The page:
Despite Mikels' breathing problems, Mikels worked full-time until his death. It was the opinion of both Mrs. Mikels and Mrs. Knowles that Mikels' lung problems prevented him from performing his drag line job as he should have.
Mikels died on September 25, 1961, while on the job at the strip mine. The death certificate, signed by the coroner, stated the cause of death as coronary occlusion, due to arteriosclerosis and hypertension. No autopsy was ever performed. Mrs. Knowles stated that she didn't think her father ever had arteriosclerosis or high blood pressure.
Our applicable standard of review is well established:
The court of appeals scrutinizes Board decisions for errors of law and for adherence to the statutory standard governing the Board's review of the administrative law judge's factual determinations. * * * The Board's function is similarly limited. It is not empowered to engage in de novo review but rather is limited to reviewing the ALJ's decision for errors of law and to determine whether the factual findings are supported by substantial evidence in the record as a whole.
Phillips v. Director, Office of Workers' Compensation Programs, 768 F.2d 982, 983-84 (8th Cir. 1985) (citation omitted); Newman v. Director, Office of Workers' Compensation Programs, United States Dept. of Labor, 745 F.2d 1162, 1164 (8th Cir. 1984). We must therefore determine whether the ALJ's decision awarding benefits to Mrs. Mikels is supported by "such relevant evidence as a reasonable mind might accept as adequate to support a conclusion." Consolidated Edison Co. v. NLRB, 305 U.S. 197, 229, 59 S. Ct. 206, 216, 83 L. Ed. 126 (1938). See also Richardson v. Perales, 402 U.S. 389, 401, 91 S. Ct. 1420, 1427, 28 L. Ed. 2d 842 (1971); Padavich v. Mathews, 561 F.2d 142, 145 n. 4 (8th Cir. 1977). Under this standard, if the ALJ's decision is consistent with the law and is supported by substantial evidence, "the ALJ's determination is conclusive and it is immaterial that the facts permit the drawing of diverse inferences." Logsdon v. Director, OWCP, U.S. Dept. of Labor, 853 F.2d 613, 615 (8th Cir. 1988), citing Parker v. Director, Office of Workers' Compensation Programs, United States Dept. of Labor, 590 F.2d 748, 749 (8th Cir. 1979).
This court has long recognized the purposes of the Black Lung Benefits Act. See Bozwich v. Mathews, 558 F.2d 475, 479 (8th Cir. 1977). The Act "was passed to 'compensate miners, and the widows and children of miners, whose lives and health have been sacrificed in the production of that critical energy source--coal.' " Haywood v. Secretary of Health & Human Servs., 699 F.2d 277, 281 (6th Cir. 1983) (citations omitted), abrogated on other grounds, Mullins Coal Co. of Va. v. Director, Office of Workers' Compensation Programs, United States Dept. of Labor, 484 U.S. 135, 108 S. Ct. 427, 98 L. Ed. 2d 450 (1987). Congress intended to resolve doubts in favor of the miner absent "definitive medical conclusions." Bozwich, 558 F.2d at 480 (footnote omitted). Accord Haywood, 699 F.2d at 281 n. 7. We review the case with these principles in mind.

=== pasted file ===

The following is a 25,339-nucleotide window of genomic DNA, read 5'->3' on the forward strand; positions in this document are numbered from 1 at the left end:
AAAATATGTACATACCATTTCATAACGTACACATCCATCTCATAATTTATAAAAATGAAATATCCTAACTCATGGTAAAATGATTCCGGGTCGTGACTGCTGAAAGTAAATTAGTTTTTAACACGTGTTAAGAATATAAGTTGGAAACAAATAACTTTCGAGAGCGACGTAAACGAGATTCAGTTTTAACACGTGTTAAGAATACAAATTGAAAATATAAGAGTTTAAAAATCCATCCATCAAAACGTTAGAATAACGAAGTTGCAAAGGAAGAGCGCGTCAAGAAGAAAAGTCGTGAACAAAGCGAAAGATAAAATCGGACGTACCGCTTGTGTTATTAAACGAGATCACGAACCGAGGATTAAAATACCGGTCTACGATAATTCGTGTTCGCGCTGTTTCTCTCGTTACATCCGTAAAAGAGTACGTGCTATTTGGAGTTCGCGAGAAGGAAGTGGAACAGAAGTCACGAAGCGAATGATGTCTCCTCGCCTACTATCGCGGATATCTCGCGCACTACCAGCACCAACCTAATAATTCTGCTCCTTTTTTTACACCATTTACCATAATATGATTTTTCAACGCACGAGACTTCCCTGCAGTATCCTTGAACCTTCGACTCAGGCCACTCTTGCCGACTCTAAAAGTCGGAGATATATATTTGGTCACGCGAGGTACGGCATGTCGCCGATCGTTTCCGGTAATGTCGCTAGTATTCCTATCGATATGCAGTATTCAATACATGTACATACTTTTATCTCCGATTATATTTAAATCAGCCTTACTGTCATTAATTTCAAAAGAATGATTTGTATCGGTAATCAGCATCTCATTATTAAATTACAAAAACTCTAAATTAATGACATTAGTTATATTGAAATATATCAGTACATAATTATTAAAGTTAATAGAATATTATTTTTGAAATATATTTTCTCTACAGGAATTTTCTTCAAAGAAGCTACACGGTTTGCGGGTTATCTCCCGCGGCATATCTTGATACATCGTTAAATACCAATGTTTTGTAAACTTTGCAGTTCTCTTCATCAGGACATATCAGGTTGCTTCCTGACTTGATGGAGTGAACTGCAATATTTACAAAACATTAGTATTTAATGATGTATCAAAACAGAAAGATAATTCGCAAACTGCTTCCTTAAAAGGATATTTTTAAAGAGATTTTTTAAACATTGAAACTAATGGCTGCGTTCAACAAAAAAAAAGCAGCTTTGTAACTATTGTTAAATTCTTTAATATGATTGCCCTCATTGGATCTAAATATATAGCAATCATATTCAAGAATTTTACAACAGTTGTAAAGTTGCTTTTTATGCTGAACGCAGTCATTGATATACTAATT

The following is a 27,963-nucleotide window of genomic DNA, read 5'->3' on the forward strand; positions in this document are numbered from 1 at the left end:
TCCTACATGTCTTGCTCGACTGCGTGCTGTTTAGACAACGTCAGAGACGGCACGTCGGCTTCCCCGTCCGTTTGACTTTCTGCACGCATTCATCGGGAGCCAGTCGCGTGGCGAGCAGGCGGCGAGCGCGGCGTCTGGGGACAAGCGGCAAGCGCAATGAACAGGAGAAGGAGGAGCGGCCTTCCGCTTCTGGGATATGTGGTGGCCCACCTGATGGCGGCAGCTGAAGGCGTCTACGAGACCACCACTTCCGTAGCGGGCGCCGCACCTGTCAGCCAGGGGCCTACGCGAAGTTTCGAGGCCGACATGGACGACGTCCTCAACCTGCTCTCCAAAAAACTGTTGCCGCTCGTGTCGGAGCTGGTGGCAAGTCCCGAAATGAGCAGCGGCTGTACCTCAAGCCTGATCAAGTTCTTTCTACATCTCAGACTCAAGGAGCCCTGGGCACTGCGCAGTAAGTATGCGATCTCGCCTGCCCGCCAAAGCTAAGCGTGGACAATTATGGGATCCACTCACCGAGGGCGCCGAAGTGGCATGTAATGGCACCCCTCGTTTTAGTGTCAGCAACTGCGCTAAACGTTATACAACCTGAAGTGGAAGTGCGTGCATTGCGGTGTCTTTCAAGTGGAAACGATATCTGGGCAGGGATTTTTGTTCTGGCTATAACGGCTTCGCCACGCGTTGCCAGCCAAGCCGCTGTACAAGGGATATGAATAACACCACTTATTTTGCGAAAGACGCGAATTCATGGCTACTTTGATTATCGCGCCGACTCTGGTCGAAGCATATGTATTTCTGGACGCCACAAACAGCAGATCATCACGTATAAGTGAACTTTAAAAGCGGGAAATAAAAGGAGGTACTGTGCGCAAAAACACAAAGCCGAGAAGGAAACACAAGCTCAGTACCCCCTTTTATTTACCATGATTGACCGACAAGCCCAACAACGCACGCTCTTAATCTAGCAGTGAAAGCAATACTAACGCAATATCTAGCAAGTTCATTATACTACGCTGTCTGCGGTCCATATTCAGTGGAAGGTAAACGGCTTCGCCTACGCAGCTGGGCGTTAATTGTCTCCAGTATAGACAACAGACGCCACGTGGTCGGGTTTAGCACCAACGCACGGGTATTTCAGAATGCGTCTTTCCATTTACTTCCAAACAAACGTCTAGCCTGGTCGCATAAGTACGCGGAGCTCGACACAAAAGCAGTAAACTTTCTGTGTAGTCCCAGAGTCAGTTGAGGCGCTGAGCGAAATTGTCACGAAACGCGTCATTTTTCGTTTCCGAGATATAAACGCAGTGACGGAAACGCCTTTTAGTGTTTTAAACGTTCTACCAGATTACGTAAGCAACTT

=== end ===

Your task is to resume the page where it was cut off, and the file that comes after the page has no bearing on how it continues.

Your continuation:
In the instant case the ALJ determined that Mikels was totally disabled due to pneumoconiosis at the time of his death. Since the parties had stipulated that Mikels had worked for at least ten years as a coal miner, Mikels' widow was entitled to invoke the interim presumption under 20 C.F.R. Sec. 727.203(a) (1988). That section provides that any such miner or his survivor is allowed the presumption that the miner was totally disabled due to pneumoconiosis if one of several evidentiary standards is met. Id. Subsection (5) is in issue here. That subsection triggers the presumption if, " [i]n the case of a deceased miner where no medical evidence is available, the affidavit of the survivor of such miner or other persons with knowledge of the miner's physical condition, demonstrates the presence of a totally disabling respiratory or pulmonary impairment." 20 C.F.R. Sec. 727.203(a) (5) (1988).
Mikels had no medical history aside from a 1942 hospitalization for a powder burn. Although his death certificate was signed by a doctor and listed coronary occlusion due to arteriosclerosis and hypertension as the probable cause of death, such evidence is not relevant medical evidence for the purposes of the Act. Speculation regarding cause of death cannot be credited where the doctor had neither seen the deceased prior to death nor performed an autopsy. Hillibush v. U.S. Dept. of Labor, Benefits Review Bd., 853 F.2d 197, 204 (3d Cir. 1988); see also Smakula v. Weinberger, 572 F.2d 127, 130-32 (3d Cir. 1978). Cf. Farmer v. Mathews, 584 F.2d 796, 801 (6th Cir. 1978) (where doctor who signed death certificate had never seen decedent before death, death certificate disclosing no awareness of lung disorder and attributing death to "probabl [e] acute myocardial infarction" was not substantial evidence that pneumoconiosis did not contribute to cause of death). The determination of whether the survivors' affidavits are sufficient to establish disability due to pneumoconiosis is essentially subjective. Felthager v. Weinberger, 529 F.2d 130, 134 (10th Cir. 1976). Thus, the ALJ's decision overall must be upheld if it is according to law and supported by substantial evidence on the record as a whole. Logsdon, 853 F.2d at 615; accord Markus v. Old Ben Coal Co., 712 F.2d 322, 326 (7th Cir. 1983).